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Newbie help looping/reducing code


Hey all,

Can someone help me reduce this code?  It sure seems
like there ought to be a way to loop this or combine
things so that there is only 1 or 3 lines to this
instead of 6.  I've been scratching my head over this
for a while though I can't come up with anything.
Just as a note, I need even_odd_round left alone because
it is not always used.  I just included for clarity.

As always, thanks in advance,

Lance

T2B = even_odd_round(float(str(T2B)))  
VS  = even_odd_round(float(str(VS)))    
SS  = even_odd_round(float(str(SS)))    
sh.Cells(21,lastcol+1).Value = float(str(T2B))/100
sh.Cells(22,lastcol+1).Value = float(str(VS))/100
sh.Cells(23,lastcol+1).Value = float(str(SS))/100

def even_odd_round(num):
        if(round(num,2) + .5 == int(round(num,2)) + 1):
                if num > .5:
                     if(int(num) % 2):
                        num = round(num,2) + .1 #an odd number
                     else:
                        num = round(num,2) - .1 #an even number
                else:
                   num = 1
        rounded_num = int(round(num,0))
        return rounded_num

Lance Hoffmeyer <l@augustmail.com> writes:
> T2B = even_odd_round(float(str(T2B)))      
> VS  = even_odd_round(float(str(VS)))      
> SS  = even_odd_round(float(str(SS)))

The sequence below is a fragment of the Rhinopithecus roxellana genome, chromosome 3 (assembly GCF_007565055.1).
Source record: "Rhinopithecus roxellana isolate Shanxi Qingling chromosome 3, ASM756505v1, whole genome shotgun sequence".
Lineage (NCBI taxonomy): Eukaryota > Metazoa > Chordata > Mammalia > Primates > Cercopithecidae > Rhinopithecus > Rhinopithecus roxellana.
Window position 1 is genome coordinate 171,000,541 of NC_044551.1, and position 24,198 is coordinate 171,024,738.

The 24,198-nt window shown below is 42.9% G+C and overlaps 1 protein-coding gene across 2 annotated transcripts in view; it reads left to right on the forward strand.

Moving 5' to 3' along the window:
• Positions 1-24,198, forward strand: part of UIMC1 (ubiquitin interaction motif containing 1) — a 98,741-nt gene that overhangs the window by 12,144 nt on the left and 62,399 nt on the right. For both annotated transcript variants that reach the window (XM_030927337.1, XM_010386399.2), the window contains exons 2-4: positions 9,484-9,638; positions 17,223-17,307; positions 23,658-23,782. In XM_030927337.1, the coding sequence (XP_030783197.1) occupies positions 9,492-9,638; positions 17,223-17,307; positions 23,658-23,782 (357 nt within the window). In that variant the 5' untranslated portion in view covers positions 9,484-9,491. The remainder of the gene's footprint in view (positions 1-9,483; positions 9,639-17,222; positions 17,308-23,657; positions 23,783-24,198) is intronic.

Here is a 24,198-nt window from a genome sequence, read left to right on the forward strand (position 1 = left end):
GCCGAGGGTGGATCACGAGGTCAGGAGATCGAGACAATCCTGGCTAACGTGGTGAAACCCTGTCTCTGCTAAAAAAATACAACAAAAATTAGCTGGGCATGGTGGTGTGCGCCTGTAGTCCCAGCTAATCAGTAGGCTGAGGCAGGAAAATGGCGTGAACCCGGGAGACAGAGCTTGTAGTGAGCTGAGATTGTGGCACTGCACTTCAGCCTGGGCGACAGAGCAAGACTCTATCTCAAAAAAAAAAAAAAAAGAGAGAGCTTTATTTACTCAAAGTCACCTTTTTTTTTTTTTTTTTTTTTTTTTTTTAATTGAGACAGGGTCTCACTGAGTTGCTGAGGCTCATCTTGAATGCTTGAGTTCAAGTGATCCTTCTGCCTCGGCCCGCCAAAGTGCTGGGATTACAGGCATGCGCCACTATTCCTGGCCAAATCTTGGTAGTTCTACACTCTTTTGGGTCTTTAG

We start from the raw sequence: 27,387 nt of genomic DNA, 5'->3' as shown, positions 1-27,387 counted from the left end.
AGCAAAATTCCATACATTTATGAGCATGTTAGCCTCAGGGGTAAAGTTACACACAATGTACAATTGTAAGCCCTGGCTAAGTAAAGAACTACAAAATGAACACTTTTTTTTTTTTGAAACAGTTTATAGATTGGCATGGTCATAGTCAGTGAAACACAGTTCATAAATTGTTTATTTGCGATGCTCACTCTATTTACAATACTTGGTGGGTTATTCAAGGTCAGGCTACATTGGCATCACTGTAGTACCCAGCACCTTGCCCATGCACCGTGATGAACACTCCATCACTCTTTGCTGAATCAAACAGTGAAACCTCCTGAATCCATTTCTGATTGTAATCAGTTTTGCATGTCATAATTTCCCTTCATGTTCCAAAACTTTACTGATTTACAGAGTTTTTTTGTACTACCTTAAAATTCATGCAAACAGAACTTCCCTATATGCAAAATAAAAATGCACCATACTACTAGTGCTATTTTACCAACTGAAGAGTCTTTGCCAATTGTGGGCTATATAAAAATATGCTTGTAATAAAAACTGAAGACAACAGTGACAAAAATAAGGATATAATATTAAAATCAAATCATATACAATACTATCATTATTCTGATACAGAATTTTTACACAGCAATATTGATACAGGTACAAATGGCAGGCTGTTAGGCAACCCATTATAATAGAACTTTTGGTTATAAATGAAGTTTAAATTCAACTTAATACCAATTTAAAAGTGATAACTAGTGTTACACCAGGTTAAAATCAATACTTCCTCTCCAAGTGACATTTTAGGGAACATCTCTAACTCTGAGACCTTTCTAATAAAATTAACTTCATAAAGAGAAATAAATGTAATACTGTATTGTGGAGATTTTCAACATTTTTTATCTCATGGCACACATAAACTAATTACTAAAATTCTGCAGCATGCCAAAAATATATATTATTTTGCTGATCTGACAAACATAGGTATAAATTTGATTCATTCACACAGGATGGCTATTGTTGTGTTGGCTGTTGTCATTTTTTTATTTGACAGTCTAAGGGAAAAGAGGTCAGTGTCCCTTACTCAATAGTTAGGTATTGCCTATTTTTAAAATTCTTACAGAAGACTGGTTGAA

> sh.Cells(21,lastcol+1).Value = float(str(T2B))/100
> sh.Cells(22,lastcol+1).Value = float(str(VS))/100
> sh.Cells(23,lastcol+1).Value = float(str(SS))/100

First of all, I don't understand float(str(VS)) and so forth; if VS is
(say) an integer, you can say float(VS) directly.  Second, even_odd_round
is written in a way that it can accept either an int or a float.

So assuming you need to keep those variables around, I'd write the
first three lines of the above as:

   T2B = even_odd_round(T2B)
   VS = even_odd_round(VS)
   SS = even_odd_round(SS)

or you could get fancier and say

   T2B, VS, SS = map(even_odd_round, (T2B, VS, SS))

Then you could write the next three lines as a loop:

   for i,v in ((21, T2B), (22, VS), (23,SS)):
     sh.Cells(i, lastcol+1) = float(v) / 100.0

Lance Hoffmeyer <l@augustmail.com> writes:
> def even_odd_round(num):
>    if(round(num,2) + .5 == int(round(num,2)) + 1):
>            if num > .5:
>                 if(int(num) % 2):
>                    num = round(num,2) + .1 #an odd number
>                 else:
>                    num = round(num,2) - .1 #an even number
>            else:
>               num = 1
>    rounded_num = int(round(num,0))
>    return rounded_num

I would also rewrite this function.  It's quite hard to figure out
what it's intended to do.  At minimum it should be carefully
documented.  I have the impression it's supposed to be something like
the IEEE rounding mode, that rounds floating point numbers to the
nearest integer, rounding to the even neighbor if the fractional
part (sometimes called the mantissa) is close to 0.5.

>    if(round(num,2) + .5 == int(round(num,2)) + 1):

The above is true if the mantissa is >= 0.495.  So you're going to
round 3.495 up to 4, even though it's actually closer to 3.  Is that
really what you want?  You're rounding based on a printed
representation rather than on the actual number.